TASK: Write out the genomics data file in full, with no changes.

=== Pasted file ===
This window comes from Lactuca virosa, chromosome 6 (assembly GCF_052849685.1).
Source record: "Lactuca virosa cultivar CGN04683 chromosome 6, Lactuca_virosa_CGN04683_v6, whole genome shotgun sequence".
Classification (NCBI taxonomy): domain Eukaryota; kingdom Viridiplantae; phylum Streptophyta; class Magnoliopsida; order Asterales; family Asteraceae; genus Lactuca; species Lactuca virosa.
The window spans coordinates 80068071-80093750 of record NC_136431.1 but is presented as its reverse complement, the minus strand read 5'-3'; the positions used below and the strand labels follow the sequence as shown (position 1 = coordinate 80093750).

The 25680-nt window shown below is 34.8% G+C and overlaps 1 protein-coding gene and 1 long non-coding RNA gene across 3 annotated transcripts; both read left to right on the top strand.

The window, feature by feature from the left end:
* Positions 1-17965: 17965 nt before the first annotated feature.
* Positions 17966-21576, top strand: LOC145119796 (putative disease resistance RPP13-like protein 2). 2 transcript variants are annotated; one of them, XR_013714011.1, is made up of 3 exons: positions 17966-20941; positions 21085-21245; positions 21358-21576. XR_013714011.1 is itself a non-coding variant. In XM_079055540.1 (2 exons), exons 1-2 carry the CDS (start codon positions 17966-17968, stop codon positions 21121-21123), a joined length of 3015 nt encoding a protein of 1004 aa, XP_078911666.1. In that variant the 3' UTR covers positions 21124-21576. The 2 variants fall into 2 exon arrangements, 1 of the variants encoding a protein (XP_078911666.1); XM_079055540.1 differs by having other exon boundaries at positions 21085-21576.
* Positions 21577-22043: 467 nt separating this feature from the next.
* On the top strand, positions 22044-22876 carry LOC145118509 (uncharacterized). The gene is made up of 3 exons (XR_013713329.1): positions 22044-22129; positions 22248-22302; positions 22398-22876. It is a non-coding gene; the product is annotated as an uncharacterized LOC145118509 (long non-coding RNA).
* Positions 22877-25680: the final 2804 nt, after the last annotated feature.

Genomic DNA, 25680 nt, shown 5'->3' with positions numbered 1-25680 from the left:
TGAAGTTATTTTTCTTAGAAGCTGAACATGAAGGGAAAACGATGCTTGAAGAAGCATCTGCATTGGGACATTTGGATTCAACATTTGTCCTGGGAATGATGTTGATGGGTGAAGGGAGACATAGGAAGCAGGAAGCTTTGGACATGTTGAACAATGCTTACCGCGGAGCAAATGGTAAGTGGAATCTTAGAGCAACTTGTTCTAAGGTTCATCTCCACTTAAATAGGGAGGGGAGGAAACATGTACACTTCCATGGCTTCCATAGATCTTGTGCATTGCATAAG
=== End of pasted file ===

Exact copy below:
This window comes from Lactuca virosa, chromosome 6 (assembly GCF_052849685.1).
Source record: "Lactuca virosa cultivar CGN04683 chromosome 6, Lactuca_virosa_CGN04683_v6, whole genome shotgun sequence".
Classification (NCBI taxonomy): domain Eukaryota; kingdom Viridiplantae; phylum Streptophyta; class Magnoliopsida; order Asterales; family Asteraceae; genus Lactuca; species Lactuca virosa.
The window spans coordinates 80068071-80093750 of record NC_136431.1 but is presented as its reverse complement, the minus strand read 5'-3'; the positions used below and the strand labels follow the sequence as shown (position 1 = coordinate 80093750).

The 25680-nt window shown below is 34.8% G+C and overlaps 1 protein-coding gene and 1 long non-coding RNA gene across 3 annotated transcripts; both read left to right on the top strand.

The window, feature by feature from the left end:
* Positions 1-17965: 17965 nt before the first annotated feature.
* Positions 17966-21576, top strand: LOC145119796 (putative disease resistance RPP13-like protein 2). 2 transcript variants are annotated; one of them, XR_013714011.1, is made up of 3 exons: positions 17966-20941; positions 21085-21245; positions 21358-21576. XR_013714011.1 is itself a non-coding variant. In XM_079055540.1 (2 exons), exons 1-2 carry the CDS (start codon positions 17966-17968, stop codon positions 21121-21123), a joined length of 3015 nt encoding a protein of 1004 aa, XP_078911666.1. In that variant the 3' UTR covers positions 21124-21576. The 2 variants fall into 2 exon arrangements, 1 of the variants encoding a protein (XP_078911666.1); XM_079055540.1 differs by having other exon boundaries at positions 21085-21576.
* Positions 21577-22043: 467 nt separating this feature from the next.
* On the top strand, positions 22044-22876 carry LOC145118509 (uncharacterized). The gene is made up of 3 exons (XR_013713329.1): positions 22044-22129; positions 22248-22302; positions 22398-22876. It is a non-coding gene; the product is annotated as an uncharacterized LOC145118509 (long non-coding RNA).
* Positions 22877-25680: the final 2804 nt, after the last annotated feature.

Genomic DNA, 25680 nt, shown 5'->3' with positions numbered 1-25680 from the left:
TGAAGTTATTTTTCTTAGAAGCTGAACATGAAGGGAAAACGATGCTTGAAGAAGCATCTGCATTGGGACATTTGGATTCAACATTTGTCCTGGGAATGATGTTGATGGGTGAAGGGAGACATAGGAAGCAGGAAGCTTTGGACATGTTGAACAATGCTTACCGCGGAGCAAATGGTAAGTGGAATCTTAGAGCAACTTGTTCTAAGGTTCATCTCCACTTAAATAGGGAGGGGAGGAAACATGTACACTTCCATGGCTTCCATAGATCTTGTGCATTGCATAAG